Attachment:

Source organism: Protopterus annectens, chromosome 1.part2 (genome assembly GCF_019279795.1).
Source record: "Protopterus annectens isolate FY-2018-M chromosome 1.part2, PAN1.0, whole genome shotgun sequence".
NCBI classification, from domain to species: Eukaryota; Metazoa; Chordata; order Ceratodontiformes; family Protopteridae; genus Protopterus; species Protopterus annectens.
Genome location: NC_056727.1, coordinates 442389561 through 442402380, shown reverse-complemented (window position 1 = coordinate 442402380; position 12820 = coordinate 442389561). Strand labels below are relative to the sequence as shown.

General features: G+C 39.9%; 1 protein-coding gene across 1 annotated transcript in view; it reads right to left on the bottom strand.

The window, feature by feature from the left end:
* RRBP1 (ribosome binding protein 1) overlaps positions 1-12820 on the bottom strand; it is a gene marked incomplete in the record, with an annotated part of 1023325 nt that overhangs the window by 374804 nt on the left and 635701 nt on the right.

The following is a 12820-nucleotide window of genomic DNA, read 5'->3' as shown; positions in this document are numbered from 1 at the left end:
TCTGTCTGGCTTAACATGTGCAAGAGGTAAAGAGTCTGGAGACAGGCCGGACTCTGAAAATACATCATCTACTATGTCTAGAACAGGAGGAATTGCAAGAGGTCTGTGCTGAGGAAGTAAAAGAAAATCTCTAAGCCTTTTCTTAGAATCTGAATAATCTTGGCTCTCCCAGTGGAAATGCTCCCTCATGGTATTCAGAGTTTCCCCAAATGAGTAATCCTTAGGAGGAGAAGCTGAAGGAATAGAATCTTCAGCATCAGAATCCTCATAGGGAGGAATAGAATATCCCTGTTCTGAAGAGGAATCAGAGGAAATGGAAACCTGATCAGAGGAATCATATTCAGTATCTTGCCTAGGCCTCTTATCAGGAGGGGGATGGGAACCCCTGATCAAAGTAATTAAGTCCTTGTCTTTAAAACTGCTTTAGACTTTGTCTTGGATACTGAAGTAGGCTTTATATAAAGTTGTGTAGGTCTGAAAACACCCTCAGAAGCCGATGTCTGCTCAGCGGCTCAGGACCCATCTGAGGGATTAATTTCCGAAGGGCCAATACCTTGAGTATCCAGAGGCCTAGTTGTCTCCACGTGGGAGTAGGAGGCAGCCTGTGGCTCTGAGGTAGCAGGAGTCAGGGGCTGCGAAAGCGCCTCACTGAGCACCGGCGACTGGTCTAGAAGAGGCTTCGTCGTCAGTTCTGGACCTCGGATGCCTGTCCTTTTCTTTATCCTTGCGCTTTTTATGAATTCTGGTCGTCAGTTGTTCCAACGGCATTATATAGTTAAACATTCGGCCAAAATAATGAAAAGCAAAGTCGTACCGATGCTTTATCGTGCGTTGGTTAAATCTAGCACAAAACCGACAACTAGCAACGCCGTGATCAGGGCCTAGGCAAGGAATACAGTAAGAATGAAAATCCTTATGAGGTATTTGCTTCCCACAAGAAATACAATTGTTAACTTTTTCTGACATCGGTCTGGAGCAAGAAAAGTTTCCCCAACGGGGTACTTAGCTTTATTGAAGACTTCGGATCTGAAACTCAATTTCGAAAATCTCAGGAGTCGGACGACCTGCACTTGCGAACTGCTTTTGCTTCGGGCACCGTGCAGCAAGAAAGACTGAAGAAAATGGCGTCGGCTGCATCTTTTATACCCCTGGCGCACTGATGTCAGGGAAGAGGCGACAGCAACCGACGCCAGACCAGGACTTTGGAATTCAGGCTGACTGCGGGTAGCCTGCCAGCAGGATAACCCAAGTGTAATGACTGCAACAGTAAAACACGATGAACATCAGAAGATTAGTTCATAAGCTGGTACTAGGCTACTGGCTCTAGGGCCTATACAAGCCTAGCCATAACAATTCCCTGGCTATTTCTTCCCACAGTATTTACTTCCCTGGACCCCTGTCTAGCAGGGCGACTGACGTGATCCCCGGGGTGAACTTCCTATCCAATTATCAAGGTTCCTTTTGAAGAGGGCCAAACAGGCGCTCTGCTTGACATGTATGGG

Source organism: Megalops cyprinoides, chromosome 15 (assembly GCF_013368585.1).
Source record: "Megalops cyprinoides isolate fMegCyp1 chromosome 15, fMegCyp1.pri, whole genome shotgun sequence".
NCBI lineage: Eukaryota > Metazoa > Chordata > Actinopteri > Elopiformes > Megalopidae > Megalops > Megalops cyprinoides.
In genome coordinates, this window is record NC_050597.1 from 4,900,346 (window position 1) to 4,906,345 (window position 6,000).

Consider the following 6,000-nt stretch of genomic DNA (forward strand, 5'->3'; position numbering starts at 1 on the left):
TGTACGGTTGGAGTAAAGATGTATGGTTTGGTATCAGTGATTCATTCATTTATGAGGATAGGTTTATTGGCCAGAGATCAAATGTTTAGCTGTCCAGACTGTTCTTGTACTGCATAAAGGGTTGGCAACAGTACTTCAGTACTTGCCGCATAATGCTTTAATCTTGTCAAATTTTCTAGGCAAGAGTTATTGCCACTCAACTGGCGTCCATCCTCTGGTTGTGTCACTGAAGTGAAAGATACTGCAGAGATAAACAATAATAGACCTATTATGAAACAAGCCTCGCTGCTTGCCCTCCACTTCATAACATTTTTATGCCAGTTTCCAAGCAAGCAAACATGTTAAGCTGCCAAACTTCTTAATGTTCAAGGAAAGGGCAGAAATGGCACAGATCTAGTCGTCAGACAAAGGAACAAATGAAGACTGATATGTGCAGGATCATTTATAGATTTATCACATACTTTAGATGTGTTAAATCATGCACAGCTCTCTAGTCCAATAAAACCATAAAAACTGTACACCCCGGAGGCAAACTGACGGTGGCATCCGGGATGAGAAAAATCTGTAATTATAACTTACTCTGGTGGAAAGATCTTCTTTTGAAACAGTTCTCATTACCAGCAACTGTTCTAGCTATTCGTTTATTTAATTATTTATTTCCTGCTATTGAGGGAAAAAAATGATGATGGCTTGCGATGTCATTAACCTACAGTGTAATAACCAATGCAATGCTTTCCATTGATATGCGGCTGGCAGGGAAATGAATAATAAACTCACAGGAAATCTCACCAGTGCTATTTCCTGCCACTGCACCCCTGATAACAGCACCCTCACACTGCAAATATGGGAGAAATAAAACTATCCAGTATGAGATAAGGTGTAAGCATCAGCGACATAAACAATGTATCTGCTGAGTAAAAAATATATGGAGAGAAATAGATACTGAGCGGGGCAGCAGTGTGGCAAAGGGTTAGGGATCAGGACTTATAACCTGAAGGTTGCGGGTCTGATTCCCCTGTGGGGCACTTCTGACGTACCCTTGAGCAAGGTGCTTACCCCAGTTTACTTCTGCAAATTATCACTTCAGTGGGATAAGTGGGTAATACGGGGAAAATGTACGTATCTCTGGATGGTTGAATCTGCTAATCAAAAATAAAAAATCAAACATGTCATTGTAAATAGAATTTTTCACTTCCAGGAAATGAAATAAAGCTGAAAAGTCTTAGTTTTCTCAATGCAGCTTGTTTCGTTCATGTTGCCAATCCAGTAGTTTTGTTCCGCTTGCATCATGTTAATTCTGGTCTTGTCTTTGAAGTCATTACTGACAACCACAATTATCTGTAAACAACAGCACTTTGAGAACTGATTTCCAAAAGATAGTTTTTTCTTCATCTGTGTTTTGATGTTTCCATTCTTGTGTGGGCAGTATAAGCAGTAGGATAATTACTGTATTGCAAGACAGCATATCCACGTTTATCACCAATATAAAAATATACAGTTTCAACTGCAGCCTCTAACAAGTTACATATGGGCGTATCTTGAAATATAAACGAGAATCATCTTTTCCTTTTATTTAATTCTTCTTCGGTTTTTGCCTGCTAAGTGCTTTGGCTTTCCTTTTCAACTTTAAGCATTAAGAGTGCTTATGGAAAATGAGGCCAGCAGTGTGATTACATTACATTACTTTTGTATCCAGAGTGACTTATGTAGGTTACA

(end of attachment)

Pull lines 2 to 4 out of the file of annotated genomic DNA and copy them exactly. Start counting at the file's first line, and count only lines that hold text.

Source record: "Protopterus annectens isolate FY-2018-M chromosome 1.part2, PAN1.0, whole genome shotgun sequence".
NCBI classification, from domain to species: Eukaryota; Metazoa; Chordata; order Ceratodontiformes; family Protopteridae; genus Protopterus; species Protopterus annectens.
Genome location: NC_056727.1, coordinates 442389561 through 442402380, shown reverse-complemented (window position 1 = coordinate 442402380; position 12820 = coordinate 442389561). Strand labels below are relative to the sequence as shown.